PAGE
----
EDST 391 Ethics & the Human Genome
Ethical tug-of-war between genomic research and the law?
Kristen and Meredith's day!
- Stone, K.
The gene patents debate
link is http://pharma.about.com/od/Government_IP/i/Gene-Patents.htm
- Haederle, M. (2010).
mind: Will the new neuroscience undermine our legal system?,
Miller-McCune Magazine, March-April, pages 70-79.
- Please note that this article is not about genomics, but about
how brain phenotypes (structure and function of the
biological brain) might create susceptibility to criminal
behavior. It does, however, illustrate the notion of biological
determinism. That is what is important here.
- Recommended: Review last chapter of Genome on free will.
- Required: Please keep in mind the following legal distinctions when
and discuss the
second required article.
There are three sequential steps in a criminal case: indictment,
of guilt (if indicted)
sentencing (if convicted). The accused's degree of responsibility is
considered at each
Please also keep in mind that there are strict rules of evidence
that also control what expert witnesses may say in court. Their
must now meet minimal scientific standards, as determined by the judge.
There are often separate "Daubert hearings" to thrash out what
supposedly "scientific" claims experts
and may not introduce into evidence.
- Indictment phase:
An indictment is a written statement by the prosecutor
that formally charges a person with a crime.
prosecutor will review the arrest, the person's criminal history,
take various factors into account
charges should be filed against the individual. For instance,
killing another person is not always murder (just manslaughter), and
there are different degrees of murder. Generally (depending on the state)
first-degree murder is intent to kill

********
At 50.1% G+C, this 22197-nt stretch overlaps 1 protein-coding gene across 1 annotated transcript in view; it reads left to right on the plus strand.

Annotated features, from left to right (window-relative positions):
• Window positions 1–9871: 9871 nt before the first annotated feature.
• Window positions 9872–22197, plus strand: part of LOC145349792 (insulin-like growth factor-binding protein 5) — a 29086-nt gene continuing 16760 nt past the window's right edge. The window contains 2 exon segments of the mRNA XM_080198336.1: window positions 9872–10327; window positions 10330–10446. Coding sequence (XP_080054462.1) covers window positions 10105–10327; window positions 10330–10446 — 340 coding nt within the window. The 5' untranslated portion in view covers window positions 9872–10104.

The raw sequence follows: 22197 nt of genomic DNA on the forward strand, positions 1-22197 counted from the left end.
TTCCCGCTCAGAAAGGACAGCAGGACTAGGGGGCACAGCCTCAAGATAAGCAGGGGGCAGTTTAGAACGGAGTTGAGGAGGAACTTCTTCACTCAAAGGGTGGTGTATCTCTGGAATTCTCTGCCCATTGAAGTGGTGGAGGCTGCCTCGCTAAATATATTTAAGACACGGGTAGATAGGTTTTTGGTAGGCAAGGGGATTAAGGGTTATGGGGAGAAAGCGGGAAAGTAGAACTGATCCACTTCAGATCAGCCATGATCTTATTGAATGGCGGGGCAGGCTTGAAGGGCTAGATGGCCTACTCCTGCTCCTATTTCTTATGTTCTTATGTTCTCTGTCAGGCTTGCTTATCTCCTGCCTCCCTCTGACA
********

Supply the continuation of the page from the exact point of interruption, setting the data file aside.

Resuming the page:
(usually with premeditation), second is
intent to harm without intent to kill (victim died of their injury),
third-degree murder is a killing that resulted
from indifference or negligence (such as child neglect)
and fourth is
felony murder committed by an accomplice.
- Guilt phase: "Guilt" requires that prosecutors prove both a
"guilty act" (actus reus)
and (2) "guilty mind" (mens reus).
Genetic forensics can help
a jury decide the first question but generally not the second. The
defendant's lawyer can argue that their client lacked a "guilty
mind" in basically two ways: the defendent either
had no choice (someone else
forced them to commit the crime on pain of death) or was incapable of
of forming the intent
to do wrong (for example, they lacked the mental capacity to distinguish
from wrong). The latter would include "not-guilty by reason of insanity,"
which means the individual will be confined to a hospital instead of a
- Sentencing phase: Sentences can differ a lot for the
same criminal act depending on the
specifics of the case. The sentence may be harsher or lighter--assign
greater vs. lesser moral
culpability--for aggravating or mitigating
For instance, characteristics of the perpetrator
or victim (child) can determine whether the convicted individual
is sentenced to life or death.
- (Relevant to Kristen's topic) New genomic technologies are creating
new ethical challenges.
Some people say that we need new laws to regulate these technologies
so they are used in an
- Describe one new
law that you might want
enacted to assure the ethical use of some genomic technology? Your
law should either forbid,
require, or allow some particular use (at least in some
- Why? What is its ethical aim?
- Concise, thoughtful half page.
- (Relevant to Meredith's topic) New genomic knowledge is being used to
ethical basis of
existing criminal law. Specifically, some people say that genetic
susceptibility to crime undercuts the
legal presumption that criminals have free will. Without free will they
cannot be held responsible
for their crimes. It's the "genes may be do it" defense. We will discuss
this in class.
- Introduction:Here is a different question. As we have read
the course, many scientists and physicians argue that
early detection of genomic abnormalities is important for
preventing illness and disease. They say it is their ethic
to prevent harm.
- Task: Evaluate the following claim. "We should we
criminal behavior. If scientists and physicians are able to
assess genetic susceptibility to crime,
they have a duty to diagnose it early in order to prevent its
development." Why or why not?
- Concise, thoughtful half page.
- There will be a short quiz at the beginning of class.